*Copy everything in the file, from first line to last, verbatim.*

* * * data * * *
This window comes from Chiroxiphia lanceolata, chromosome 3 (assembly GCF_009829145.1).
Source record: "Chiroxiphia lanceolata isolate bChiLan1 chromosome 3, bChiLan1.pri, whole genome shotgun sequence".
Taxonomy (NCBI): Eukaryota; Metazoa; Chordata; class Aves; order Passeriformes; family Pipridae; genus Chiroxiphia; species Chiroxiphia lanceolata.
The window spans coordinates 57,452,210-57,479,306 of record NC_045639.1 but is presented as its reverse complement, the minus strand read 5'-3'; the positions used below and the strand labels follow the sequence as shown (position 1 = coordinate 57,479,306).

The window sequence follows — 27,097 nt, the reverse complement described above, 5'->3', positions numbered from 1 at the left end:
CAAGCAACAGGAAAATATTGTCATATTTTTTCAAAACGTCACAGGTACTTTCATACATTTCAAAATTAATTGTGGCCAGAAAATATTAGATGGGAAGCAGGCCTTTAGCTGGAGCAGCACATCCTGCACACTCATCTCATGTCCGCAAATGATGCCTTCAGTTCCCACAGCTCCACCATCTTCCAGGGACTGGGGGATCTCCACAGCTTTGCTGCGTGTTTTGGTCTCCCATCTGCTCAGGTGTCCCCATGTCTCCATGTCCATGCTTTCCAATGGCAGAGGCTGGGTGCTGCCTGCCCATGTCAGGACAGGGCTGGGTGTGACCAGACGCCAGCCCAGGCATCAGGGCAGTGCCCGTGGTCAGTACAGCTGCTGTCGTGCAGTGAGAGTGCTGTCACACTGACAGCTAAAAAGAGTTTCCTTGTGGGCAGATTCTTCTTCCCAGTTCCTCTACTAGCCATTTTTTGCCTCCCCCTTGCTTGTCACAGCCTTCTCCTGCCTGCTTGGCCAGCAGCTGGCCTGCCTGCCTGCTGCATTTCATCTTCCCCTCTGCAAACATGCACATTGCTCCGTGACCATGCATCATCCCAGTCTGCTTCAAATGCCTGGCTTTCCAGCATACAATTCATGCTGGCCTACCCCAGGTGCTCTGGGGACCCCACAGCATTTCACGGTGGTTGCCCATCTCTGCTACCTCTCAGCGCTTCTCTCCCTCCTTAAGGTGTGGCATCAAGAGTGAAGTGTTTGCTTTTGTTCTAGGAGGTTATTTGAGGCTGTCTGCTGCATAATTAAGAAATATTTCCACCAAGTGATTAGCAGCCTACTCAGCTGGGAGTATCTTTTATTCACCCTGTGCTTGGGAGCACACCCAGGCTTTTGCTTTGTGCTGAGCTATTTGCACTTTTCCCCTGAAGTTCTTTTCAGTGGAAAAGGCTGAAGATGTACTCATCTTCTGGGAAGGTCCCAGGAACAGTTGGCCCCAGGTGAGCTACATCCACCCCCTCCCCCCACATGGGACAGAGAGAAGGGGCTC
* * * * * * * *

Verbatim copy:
This window comes from Chiroxiphia lanceolata, chromosome 3 (assembly GCF_009829145.1).
Source record: "Chiroxiphia lanceolata isolate bChiLan1 chromosome 3, bChiLan1.pri, whole genome shotgun sequence".
Taxonomy (NCBI): Eukaryota; Metazoa; Chordata; class Aves; order Passeriformes; family Pipridae; genus Chiroxiphia; species Chiroxiphia lanceolata.
The window spans coordinates 57,452,210-57,479,306 of record NC_045639.1 but is presented as its reverse complement, the minus strand read 5'-3'; the positions used below and the strand labels follow the sequence as shown (position 1 = coordinate 57,479,306).

The window sequence follows — 27,097 nt, the reverse complement described above, 5'->3', positions numbered from 1 at the left end:
CAAGCAACAGGAAAATATTGTCATATTTTTTCAAAACGTCACAGGTACTTTCATACATTTCAAAATTAATTGTGGCCAGAAAATATTAGATGGGAAGCAGGCCTTTAGCTGGAGCAGCACATCCTGCACACTCATCTCATGTCCGCAAATGATGCCTTCAGTTCCCACAGCTCCACCATCTTCCAGGGACTGGGGGATCTCCACAGCTTTGCTGCGTGTTTTGGTCTCCCATCTGCTCAGGTGTCCCCATGTCTCCATGTCCATGCTTTCCAATGGCAGAGGCTGGGTGCTGCCTGCCCATGTCAGGACAGGGCTGGGTGTGACCAGACGCCAGCCCAGGCATCAGGGCAGTGCCCGTGGTCAGTACAGCTGCTGTCGTGCAGTGAGAGTGCTGTCACACTGACAGCTAAAAAGAGTTTCCTTGTGGGCAGATTCTTCTTCCCAGTTCCTCTACTAGCCATTTTTTGCCTCCCCCTTGCTTGTCACAGCCTTCTCCTGCCTGCTTGGCCAGCAGCTGGCCTGCCTGCCTGCTGCATTTCATCTTCCCCTCTGCAAACATGCACATTGCTCCGTGACCATGCATCATCCCAGTCTGCTTCAAATGCCTGGCTTTCCAGCATACAATTCATGCTGGCCTACCCCAGGTGCTCTGGGGACCCCACAGCATTTCACGGTGGTTGCCCATCTCTGCTACCTCTCAGCGCTTCTCTCCCTCCTTAAGGTGTGGCATCAAGAGTGAAGTGTTTGCTTTTGTTCTAGGAGGTTATTTGAGGCTGTCTGCTGCATAATTAAGAAATATTTCCACCAAGTGATTAGCAGCCTACTCAGCTGGGAGTATCTTTTATTCACCCTGTGCTTGGGAGCACACCCAGGCTTTTGCTTTGTGCTGAGCTATTTGCACTTTTCCCCTGAAGTTCTTTTCAGTGGAAAAGGCTGAAGATGTACTCATCTTCTGGGAAGGTCCCAGGAACAGTTGGCCCCAGGTGAGCTACATCCACCCCCTCCCCCCACATGGGACAGAGAGAAGGGGCTC